Washout! Rains Rip Roads, Strand Residents

Residents of Hillsborough neighborhood gaze across the chasm in Hillsborough Drive where there used to be a road that connected them to Shields Bridge Road. It was the only entrance and exit to the neighborhood.

By Connie Morrison-  Even after the rain ended and residents emerged to survey the damage, parts of Northampton County remained under a flood warning Monday after more than 10 inches of rain fell in less than 24 hours near the Accomack/ Northampton county line, causing Hillsborough Drive — the only access to the Hillsborough neighborhood in southern Accomack County — to wash out, stranding the cluster of homes west of Belle Haven.

Wardtown, Saltworks, and Cemetery roads in Northampton County were also closed near Occohannock Neck Road after flooding washed out those roads, along with Happy Union Drive in Exmore. Saltworks has been repaired and reopened, and VDOT expected to have Happy Union open to traffic by the end of the day Tuesday.

Tonya Cuff and her son, Jacob, 16, spent Sunday afternoon and evening watching the pond fill behind the house on Still Pond Lane in the Hillsborough neighborhood that they share with her father and mother, Robert and Cindy Gray. The well-known fishing spot’s water level fluctuated regularly, and this was the highest they had seen it.

The rain started Sunday afternoon and continued into the evening, getting stronger around 6:30 or 7 p.m. “It just poured,” said another Hillsborough resident, Jamie Davis. “We kept checking the radar and it said it would move out, but it never moved,” he said.

About 4 a.m. Cuff heard an “awful landslide, loud rumbling, vibrating-type noise,” and the “pop, pop, pop” of trees snapping. “And then we lost power,” she said. Jacob came running in. “You can hear the water rushing,” he told her. “He ran out back and he said ‘The water is rushing out of the pond. There are trees missing where the road should be.’”

Jay Diem, spokesperson for A&N Electric Cooperative (ANEC), said the first power outage calls started coming in around 4:30 a.m.

Cuff and Davis were two of about 36 homes left without power when the washout took not only the road, but the power line that ran underneath. The road ran along the top of the pond’s dam. A “big tube” ran under the road, along with a culvert that distributed water from the pond into the creek below. “That was repaired last year,” Cuff said.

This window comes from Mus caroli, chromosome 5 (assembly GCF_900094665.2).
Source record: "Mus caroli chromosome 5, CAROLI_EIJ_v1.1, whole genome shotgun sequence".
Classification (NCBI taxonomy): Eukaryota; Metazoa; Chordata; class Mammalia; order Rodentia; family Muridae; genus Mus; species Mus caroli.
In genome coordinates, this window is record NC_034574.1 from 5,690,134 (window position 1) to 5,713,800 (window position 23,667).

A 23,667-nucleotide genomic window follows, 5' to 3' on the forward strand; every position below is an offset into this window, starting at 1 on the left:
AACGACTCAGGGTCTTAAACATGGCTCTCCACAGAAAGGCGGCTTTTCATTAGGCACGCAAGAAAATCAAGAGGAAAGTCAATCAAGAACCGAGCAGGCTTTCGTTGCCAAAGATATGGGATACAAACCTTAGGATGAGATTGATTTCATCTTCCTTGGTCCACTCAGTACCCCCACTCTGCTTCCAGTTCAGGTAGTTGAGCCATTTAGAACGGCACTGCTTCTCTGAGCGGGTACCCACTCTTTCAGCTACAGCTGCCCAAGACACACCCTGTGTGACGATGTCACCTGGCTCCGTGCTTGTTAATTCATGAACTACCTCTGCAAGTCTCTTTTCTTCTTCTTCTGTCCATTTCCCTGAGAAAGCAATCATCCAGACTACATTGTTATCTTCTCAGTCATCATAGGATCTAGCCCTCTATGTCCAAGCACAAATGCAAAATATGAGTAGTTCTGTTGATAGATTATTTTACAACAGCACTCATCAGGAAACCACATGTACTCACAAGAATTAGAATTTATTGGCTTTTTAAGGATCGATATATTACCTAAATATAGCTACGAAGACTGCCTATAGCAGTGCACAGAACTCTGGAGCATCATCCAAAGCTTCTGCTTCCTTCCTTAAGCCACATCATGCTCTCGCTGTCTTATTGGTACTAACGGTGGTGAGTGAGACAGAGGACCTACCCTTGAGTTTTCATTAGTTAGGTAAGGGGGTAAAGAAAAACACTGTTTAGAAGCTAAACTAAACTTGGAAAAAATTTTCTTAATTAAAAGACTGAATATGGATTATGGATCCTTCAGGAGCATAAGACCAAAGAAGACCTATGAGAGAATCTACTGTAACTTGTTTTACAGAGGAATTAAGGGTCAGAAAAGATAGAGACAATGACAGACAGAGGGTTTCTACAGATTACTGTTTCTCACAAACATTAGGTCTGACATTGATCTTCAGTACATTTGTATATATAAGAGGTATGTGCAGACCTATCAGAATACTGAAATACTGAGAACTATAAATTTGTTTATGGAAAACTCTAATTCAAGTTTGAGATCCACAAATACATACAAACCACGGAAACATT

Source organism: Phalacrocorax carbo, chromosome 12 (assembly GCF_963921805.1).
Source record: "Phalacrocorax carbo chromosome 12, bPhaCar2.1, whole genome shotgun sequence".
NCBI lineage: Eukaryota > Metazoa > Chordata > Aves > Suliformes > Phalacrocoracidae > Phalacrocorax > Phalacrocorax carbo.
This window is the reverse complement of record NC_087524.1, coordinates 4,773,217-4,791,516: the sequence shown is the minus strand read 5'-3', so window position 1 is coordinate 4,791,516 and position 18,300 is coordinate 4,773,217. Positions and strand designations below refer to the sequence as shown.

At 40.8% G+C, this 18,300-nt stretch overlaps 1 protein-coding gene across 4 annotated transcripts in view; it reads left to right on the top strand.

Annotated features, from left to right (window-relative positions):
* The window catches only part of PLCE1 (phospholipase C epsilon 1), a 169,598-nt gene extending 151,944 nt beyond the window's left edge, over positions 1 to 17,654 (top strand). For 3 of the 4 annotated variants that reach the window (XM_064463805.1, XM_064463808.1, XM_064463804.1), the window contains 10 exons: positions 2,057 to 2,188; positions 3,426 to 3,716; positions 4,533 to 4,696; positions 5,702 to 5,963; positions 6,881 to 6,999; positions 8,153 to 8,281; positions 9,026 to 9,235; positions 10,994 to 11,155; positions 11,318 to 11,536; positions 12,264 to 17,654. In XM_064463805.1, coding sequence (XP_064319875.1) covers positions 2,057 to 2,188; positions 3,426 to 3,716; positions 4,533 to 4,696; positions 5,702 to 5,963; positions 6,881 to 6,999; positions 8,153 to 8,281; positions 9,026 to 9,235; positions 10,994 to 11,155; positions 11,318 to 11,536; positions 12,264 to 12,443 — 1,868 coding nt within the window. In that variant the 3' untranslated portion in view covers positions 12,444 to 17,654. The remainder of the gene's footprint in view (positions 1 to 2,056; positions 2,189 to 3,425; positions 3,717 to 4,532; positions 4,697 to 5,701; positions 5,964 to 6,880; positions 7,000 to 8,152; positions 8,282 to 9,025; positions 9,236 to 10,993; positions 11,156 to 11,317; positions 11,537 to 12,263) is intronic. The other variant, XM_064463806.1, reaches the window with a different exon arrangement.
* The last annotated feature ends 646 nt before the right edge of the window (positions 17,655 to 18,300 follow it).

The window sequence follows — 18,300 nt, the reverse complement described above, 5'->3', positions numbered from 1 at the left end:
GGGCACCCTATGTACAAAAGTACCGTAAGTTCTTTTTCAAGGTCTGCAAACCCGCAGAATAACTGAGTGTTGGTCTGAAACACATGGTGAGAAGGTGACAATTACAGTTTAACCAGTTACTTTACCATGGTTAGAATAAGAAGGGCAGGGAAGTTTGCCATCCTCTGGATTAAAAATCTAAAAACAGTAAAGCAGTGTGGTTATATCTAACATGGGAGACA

By now it was 4:45 a.m., and Cuff’s father, Robert Gray, proposed they drive down and have a look at the damage. When they arrived, a neighbor was already there. In the darkness, he had managed to stop another neighbor from driving into the washout. As they stood together, light just beginning to creep over the horizon, they began to see the enormity of the devastation.

“It was amazing,” said Cuff. “We were watching the pond water merging with the creek water and scores of fish being deposited along the shore.” The differences in salinity and water temperature caused high fish mortality. “The fish were suffocating, basically. It was sad. My son was raised on this pond. For him, it was torture,” she said.

Cuff said after pausing to call VDOT and ANEC, she called the neighbors on the Shields Bridge Road side of the gap to ask them to intercept unsuspecting cars, but before anyone could get out there, a newspaper delivery vehicle had made the turn onto Hillsborough Drive. The gathered neighbors frantically tried to signal the driver with their cell phones. “We were jumping up and down … trying to get his attention,” she said. He paused long enough to see the trees were down. “Then he saw the road was gone,” she said.

Cuff began posting photos to Facebook to alert others to the danger.

Davis woke again around 6:30 a.m. and saw Cuff’s photos. He and other residents made their way down to the washout. “All the residents of Hillsborough were on one side (of the washout) and VDOT was on the other side,” he said.